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Beware of 'gray charges' on your credit cards

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Elise Amendola/AP/File

(Read caption) Consumer credit cards are posed in North Andover, Mass. A recent report warns consumers about 'gray charges' on their credit card statements. These are fees that cardholders are paying for unwanted products or services.

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Look closely at your monthly credit card statement. There may be a few surprises – small, "gray charges" that can add up quickly.

These are fees that companies put on your credit card bill without clearly notifying you about what they are. These small charges are a hassle to deal with and easy to brush off, which is what the company wants you to do.

In 2012, there were an estimated 233 million gray charges, which cost consumers more than $14.3 billion, according to a recent study from BillGuard and the Aite Research Group. The average gray charge amounted to $61.

One in three cardholders is being charged for an unwanted service or product, according to the report.

Over 40 percent of the gray charges come from free-to-paid fees, where customers receive a product or service for a free trial and are then charged if they don't cancel the good or service within the specified time frame. These charges are legal, as long as they are mentioned in their contracts. The next most common gray charge is where consumers order a product online, but are also charged for a second item they did not purchase.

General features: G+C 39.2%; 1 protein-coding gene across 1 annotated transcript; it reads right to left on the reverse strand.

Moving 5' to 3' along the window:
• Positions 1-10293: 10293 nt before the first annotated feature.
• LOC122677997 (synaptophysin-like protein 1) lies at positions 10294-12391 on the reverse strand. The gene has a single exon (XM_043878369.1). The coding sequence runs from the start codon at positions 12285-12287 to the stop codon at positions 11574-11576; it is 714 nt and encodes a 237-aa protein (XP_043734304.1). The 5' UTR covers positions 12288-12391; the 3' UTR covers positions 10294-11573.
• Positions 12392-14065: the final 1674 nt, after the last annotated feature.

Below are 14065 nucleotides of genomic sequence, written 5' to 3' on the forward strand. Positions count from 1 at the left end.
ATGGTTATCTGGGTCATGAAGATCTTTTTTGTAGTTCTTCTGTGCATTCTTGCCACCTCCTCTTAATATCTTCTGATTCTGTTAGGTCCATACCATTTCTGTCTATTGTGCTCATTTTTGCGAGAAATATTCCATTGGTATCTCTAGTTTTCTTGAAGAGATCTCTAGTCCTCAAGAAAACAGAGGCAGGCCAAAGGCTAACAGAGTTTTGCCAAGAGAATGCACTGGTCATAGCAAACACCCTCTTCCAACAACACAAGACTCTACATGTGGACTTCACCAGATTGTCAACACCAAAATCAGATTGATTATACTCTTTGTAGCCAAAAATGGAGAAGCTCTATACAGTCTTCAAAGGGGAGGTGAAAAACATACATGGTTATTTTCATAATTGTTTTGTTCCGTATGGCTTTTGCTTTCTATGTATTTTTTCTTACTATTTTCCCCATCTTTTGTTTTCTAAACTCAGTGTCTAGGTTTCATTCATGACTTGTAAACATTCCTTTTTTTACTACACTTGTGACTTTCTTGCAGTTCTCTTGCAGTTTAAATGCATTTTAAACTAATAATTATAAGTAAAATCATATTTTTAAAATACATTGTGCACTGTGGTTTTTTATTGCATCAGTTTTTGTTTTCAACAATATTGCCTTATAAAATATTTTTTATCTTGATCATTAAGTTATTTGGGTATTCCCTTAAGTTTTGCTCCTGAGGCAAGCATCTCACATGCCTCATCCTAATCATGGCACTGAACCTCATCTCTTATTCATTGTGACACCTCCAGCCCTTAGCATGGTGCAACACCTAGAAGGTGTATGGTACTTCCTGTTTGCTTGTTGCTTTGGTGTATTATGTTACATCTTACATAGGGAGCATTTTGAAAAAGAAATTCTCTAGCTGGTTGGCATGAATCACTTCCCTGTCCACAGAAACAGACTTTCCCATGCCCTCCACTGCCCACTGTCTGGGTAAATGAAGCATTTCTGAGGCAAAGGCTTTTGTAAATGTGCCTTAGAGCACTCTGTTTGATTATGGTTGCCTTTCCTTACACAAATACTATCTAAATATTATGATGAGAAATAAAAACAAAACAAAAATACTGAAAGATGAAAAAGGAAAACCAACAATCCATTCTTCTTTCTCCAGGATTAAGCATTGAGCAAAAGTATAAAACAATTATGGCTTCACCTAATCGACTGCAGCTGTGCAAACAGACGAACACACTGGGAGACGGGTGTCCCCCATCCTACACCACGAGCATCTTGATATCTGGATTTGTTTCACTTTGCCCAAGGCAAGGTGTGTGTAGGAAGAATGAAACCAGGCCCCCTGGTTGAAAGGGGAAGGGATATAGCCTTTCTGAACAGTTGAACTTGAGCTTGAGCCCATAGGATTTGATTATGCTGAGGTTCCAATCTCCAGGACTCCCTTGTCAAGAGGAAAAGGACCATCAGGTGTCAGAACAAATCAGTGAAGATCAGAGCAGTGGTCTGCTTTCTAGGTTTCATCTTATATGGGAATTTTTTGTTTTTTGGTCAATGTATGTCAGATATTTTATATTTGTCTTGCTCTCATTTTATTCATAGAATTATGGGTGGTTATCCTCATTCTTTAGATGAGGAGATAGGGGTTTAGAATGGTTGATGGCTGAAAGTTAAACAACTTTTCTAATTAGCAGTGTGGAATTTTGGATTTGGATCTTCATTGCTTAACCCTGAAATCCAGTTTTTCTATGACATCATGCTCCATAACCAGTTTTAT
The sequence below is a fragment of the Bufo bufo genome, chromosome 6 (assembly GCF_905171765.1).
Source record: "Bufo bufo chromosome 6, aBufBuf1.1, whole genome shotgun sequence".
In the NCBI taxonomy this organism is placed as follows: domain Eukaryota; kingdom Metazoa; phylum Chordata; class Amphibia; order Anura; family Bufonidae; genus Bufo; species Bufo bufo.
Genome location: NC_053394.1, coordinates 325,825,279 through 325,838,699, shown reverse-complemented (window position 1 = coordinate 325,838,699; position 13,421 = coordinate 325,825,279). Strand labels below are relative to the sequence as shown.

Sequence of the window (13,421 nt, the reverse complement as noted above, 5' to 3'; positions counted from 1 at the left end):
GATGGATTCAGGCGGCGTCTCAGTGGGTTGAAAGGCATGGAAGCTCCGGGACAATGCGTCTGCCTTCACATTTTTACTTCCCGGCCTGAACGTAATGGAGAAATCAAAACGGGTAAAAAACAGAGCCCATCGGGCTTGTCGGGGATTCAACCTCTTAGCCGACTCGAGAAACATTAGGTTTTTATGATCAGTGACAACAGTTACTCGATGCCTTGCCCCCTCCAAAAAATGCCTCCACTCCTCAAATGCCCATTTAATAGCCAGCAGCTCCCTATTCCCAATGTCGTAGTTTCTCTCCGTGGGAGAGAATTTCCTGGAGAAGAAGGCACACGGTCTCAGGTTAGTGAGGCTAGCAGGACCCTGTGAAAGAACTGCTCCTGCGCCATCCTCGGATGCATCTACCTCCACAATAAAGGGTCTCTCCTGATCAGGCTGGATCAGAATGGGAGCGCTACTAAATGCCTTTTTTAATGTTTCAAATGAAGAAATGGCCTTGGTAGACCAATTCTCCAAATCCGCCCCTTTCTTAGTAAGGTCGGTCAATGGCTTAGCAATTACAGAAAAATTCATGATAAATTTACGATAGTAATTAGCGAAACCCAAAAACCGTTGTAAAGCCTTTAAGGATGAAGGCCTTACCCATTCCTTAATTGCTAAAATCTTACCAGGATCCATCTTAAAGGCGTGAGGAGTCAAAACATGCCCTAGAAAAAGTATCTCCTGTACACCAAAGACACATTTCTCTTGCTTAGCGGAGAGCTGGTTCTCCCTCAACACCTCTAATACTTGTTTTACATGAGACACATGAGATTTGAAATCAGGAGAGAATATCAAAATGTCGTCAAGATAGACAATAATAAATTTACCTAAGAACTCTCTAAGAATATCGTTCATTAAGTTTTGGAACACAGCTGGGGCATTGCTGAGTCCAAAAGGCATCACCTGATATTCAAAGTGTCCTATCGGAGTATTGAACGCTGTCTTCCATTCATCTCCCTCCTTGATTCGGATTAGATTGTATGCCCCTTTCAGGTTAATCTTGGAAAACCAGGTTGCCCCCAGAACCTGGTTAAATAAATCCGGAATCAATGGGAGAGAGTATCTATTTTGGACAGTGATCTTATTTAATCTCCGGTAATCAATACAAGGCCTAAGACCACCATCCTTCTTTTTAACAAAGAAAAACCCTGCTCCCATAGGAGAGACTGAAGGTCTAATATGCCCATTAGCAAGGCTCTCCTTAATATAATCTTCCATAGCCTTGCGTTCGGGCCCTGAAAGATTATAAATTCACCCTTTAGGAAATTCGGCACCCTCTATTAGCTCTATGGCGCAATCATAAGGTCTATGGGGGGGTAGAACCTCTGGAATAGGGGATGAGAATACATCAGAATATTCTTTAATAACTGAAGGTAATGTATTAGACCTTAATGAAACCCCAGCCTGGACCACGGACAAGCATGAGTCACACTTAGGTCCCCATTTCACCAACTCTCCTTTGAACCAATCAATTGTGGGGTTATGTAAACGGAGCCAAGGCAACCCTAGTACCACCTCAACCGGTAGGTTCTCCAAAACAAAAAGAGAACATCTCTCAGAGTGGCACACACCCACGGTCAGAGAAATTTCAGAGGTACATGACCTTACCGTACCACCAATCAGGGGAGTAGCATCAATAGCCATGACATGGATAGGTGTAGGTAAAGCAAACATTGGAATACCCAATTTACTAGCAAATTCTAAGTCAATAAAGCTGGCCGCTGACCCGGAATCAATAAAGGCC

The report identified 11 types of gray charges that are not properly disclosed to consumers. These include unknown subscriptions, recurring memberships, and automatic renewals.

You may not be able to completely avoid gray charges, but be aware of them and analyze your monthly bill. If you see something you do not recognize, contact the company associated with the charge and ask what it is. You may be able to save a lot of money just by keeping a closer eye on your debit and credit card accounts.

Here are some tips for controlling gray charges:

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1. Pay close attention to your monthly statement.

2. Use credit cards instead of debit cards. Disputes are handled faster and easier with credit cards.

3. Read the terms and conditions. Gray charges aren't advertised in the bold headlines, so read the fine print to know what you are signing up for.

4. Don't provide your contact and personal information for free promotions.

5. Set a reminder on your calendar to cancel the product or service before the trial is over.

6. If you have to remember to cancel it, you may not want to start it.

7. Know how to dispute a charge on your account.

– Bill Hardekopf is founder of Lowcards.com, an online credit-card information site.


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